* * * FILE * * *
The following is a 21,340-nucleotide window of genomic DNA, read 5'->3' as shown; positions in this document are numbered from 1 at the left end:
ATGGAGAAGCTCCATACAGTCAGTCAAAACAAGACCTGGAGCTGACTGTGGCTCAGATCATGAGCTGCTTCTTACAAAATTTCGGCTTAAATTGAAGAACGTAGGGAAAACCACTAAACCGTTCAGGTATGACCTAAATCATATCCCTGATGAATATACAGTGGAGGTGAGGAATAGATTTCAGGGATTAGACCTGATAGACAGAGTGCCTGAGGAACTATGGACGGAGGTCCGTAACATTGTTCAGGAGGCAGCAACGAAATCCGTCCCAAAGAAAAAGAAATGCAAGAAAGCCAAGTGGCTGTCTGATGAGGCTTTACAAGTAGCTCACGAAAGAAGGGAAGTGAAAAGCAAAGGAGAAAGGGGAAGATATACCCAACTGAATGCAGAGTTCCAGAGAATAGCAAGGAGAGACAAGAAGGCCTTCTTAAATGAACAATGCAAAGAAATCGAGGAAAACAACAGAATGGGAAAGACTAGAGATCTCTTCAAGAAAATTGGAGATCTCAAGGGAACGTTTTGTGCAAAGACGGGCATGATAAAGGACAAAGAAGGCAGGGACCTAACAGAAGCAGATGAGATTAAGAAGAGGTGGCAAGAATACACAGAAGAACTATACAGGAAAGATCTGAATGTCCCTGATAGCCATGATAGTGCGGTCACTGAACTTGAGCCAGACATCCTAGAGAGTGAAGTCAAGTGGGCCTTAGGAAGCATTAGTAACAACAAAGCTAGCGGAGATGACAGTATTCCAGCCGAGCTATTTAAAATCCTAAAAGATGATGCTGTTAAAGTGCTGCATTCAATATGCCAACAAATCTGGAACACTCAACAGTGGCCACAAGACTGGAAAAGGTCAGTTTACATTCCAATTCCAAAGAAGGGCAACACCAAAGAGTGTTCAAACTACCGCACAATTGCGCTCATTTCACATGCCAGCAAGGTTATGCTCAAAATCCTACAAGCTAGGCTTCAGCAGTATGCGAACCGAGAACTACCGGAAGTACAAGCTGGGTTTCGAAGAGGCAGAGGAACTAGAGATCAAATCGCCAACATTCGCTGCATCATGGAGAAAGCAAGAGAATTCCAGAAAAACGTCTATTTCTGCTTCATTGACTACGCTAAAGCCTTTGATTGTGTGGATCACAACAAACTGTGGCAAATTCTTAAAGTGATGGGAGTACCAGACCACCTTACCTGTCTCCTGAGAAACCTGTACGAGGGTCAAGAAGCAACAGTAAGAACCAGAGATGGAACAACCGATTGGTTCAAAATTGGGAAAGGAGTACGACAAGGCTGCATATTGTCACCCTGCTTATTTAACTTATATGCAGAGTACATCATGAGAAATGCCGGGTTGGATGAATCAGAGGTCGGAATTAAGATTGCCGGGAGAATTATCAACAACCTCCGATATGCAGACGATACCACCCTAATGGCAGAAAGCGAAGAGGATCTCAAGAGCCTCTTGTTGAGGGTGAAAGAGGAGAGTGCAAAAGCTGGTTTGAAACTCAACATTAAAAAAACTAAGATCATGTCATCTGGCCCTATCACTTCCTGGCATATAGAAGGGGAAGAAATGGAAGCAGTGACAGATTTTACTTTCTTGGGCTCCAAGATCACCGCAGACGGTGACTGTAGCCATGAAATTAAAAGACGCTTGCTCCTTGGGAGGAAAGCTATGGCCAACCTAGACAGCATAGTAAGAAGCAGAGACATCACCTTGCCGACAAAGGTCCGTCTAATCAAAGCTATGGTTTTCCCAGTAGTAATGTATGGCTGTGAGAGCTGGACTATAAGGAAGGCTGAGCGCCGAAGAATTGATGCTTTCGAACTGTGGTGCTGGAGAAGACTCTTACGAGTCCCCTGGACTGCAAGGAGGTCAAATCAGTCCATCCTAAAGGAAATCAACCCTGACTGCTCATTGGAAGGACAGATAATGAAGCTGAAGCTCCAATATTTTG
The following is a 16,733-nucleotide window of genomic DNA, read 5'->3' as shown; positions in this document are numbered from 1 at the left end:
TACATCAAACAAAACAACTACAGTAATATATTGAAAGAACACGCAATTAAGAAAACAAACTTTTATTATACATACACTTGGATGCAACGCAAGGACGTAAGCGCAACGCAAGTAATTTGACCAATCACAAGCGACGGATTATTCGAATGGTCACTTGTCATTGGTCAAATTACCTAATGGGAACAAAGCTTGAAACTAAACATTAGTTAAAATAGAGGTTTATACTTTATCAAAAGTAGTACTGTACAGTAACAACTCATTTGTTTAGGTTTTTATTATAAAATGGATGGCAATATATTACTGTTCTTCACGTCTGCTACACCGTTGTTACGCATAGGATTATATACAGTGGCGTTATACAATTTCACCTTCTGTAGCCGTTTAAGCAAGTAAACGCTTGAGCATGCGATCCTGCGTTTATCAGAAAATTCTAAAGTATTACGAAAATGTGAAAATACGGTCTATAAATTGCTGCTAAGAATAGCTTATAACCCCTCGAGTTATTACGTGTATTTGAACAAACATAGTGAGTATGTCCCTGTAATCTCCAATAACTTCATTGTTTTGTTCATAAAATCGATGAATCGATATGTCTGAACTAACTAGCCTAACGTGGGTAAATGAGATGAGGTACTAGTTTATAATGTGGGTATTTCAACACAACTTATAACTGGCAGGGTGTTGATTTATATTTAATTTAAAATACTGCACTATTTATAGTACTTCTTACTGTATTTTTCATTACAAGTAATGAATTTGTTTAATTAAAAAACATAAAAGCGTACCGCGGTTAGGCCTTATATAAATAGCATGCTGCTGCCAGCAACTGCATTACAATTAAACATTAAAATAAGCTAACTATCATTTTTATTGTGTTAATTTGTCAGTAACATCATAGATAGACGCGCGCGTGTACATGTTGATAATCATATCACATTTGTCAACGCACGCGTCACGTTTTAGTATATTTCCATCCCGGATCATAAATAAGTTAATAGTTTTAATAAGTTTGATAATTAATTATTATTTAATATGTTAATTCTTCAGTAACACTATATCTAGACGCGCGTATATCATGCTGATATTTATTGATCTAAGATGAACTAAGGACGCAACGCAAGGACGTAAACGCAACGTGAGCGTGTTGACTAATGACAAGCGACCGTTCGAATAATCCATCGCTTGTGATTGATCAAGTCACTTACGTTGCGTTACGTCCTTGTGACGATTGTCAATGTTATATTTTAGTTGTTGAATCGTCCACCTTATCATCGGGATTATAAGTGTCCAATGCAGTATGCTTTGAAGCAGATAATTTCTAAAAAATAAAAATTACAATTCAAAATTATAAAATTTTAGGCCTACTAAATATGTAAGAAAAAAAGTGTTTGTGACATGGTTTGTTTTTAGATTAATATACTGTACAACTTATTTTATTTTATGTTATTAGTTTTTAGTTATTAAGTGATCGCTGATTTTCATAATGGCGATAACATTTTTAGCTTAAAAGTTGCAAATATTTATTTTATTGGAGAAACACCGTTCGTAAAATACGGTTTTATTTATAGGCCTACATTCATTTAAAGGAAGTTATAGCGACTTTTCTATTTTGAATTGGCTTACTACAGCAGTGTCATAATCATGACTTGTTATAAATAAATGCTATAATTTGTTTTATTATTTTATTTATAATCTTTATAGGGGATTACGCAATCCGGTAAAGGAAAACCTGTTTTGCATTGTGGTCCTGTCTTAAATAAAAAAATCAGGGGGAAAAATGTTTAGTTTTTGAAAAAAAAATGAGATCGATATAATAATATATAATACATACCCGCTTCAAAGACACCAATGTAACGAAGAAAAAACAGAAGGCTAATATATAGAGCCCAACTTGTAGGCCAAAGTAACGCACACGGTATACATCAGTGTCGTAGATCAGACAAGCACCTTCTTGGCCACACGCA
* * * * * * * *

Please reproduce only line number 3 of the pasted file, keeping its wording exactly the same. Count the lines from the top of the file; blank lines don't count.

The following is a 16,733-nucleotide window of genomic DNA, read 5'->3' as shown; positions in this document are numbered from 1 at the left end: